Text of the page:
by Lawrence Kadish
November 12, 2014
In an era before antibiotics, blood tests and digital scanning thermometers; In an era before EKG’s, stethoscopes, blood transfusions and even refrigeration; In an era before doctors, science and even a rudimentary understanding of human anatomy, there was the ancient Jewish dietary law of kosher, which continues to offer a lesson for today’s fractured societies of western Africa struggling to contain the Ebola epidemic.
Centuries ago, with an understanding of microbes and hygiene still far in the future, Jews observed that those who ate meat from sick or dead animals would often fall ill and die. Similar woes could result from animals not consumed in a timely way after being slaughtered. While they didn’t know of trichinosis, they also saw that eating pork could be fatal. Shellfish and fish without scales contained a similar lethal threat. The rich and frothy milk of that time could produce gastro illness when served with meat.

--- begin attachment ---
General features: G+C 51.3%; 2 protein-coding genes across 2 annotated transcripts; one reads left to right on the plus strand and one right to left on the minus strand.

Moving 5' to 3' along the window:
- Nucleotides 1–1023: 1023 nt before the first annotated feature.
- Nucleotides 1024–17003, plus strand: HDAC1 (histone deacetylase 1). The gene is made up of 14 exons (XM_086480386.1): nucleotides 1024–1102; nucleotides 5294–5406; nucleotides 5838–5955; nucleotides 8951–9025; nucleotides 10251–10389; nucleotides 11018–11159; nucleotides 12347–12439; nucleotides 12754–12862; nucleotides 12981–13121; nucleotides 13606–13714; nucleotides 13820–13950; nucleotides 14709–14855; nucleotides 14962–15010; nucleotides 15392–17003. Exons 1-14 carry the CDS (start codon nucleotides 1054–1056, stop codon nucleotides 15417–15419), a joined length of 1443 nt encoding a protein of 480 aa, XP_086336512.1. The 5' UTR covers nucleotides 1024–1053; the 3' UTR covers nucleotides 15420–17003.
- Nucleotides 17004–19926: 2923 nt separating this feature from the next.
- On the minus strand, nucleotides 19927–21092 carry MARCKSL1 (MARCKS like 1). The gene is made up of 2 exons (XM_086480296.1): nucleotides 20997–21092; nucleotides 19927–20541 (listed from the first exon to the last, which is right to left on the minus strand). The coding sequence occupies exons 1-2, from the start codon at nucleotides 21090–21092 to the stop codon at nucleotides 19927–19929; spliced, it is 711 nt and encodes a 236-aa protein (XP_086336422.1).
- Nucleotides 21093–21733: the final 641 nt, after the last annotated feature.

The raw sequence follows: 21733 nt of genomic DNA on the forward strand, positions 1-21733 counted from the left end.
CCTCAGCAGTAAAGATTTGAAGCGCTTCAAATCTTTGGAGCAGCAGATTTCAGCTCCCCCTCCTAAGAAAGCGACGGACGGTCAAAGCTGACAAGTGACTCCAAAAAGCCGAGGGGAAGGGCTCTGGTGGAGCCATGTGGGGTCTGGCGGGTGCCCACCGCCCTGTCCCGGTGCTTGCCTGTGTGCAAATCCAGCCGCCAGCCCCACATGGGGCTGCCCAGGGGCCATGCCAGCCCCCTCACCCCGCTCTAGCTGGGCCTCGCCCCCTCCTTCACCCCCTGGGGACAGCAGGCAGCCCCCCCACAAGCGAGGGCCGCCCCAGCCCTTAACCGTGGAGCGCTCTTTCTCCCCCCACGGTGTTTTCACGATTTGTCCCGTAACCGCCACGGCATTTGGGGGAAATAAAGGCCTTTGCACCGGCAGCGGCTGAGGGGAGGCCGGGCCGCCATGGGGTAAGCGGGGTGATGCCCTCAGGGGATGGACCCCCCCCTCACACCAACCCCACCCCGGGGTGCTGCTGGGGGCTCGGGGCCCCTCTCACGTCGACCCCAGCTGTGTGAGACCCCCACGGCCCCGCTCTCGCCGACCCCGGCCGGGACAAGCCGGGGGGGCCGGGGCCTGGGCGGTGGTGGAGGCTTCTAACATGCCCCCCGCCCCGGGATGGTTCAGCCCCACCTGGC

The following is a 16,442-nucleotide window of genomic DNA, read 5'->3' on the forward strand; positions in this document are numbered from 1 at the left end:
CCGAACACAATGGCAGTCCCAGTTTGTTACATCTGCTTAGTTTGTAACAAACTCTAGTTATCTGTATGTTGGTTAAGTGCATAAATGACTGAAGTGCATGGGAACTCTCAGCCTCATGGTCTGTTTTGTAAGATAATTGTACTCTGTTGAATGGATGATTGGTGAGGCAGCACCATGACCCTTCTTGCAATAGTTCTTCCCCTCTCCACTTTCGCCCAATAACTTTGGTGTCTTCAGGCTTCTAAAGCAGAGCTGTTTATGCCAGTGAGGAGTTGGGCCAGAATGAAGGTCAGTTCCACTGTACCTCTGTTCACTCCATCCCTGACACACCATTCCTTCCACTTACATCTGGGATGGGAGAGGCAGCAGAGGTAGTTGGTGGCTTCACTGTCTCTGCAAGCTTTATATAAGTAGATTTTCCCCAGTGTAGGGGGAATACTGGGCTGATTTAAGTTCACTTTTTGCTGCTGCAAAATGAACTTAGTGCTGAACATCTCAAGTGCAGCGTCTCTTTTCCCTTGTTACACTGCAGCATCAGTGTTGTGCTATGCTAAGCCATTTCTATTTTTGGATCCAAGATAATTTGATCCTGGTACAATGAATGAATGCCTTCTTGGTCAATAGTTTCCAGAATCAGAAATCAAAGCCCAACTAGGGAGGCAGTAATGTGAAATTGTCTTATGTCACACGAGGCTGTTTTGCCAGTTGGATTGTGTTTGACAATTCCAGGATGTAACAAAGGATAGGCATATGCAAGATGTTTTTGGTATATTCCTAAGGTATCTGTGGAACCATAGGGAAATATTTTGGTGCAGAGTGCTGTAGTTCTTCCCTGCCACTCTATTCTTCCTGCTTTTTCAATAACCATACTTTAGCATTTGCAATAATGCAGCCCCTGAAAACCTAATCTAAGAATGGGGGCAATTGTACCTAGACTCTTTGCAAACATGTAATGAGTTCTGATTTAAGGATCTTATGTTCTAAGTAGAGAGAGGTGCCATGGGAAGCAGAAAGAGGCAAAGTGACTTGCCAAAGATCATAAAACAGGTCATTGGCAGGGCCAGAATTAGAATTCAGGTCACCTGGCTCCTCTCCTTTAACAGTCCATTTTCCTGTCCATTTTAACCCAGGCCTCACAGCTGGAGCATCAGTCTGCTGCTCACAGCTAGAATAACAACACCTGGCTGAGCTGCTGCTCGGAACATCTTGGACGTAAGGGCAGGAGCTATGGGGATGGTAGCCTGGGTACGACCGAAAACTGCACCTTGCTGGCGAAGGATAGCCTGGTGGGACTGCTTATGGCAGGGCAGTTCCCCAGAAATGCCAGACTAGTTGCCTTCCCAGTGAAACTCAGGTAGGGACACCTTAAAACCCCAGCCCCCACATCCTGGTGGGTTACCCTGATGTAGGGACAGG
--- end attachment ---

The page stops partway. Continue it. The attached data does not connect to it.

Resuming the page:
While the society was agrarian, life was harsh and painfully short and government was the oppressive rule of hostile royalty, there was an understanding among Jews that certain culinary behavior triggered serious illness. As a result, dietary laws were put into place by an observant community that sought to protect the individual and public health. They were then codified by religious leaders for the purpose of creating a collective societal memory of what the faithful could and could not consume. Rabbis became, in essence, the health department of their time, providing approved animal certification prior to slaughter……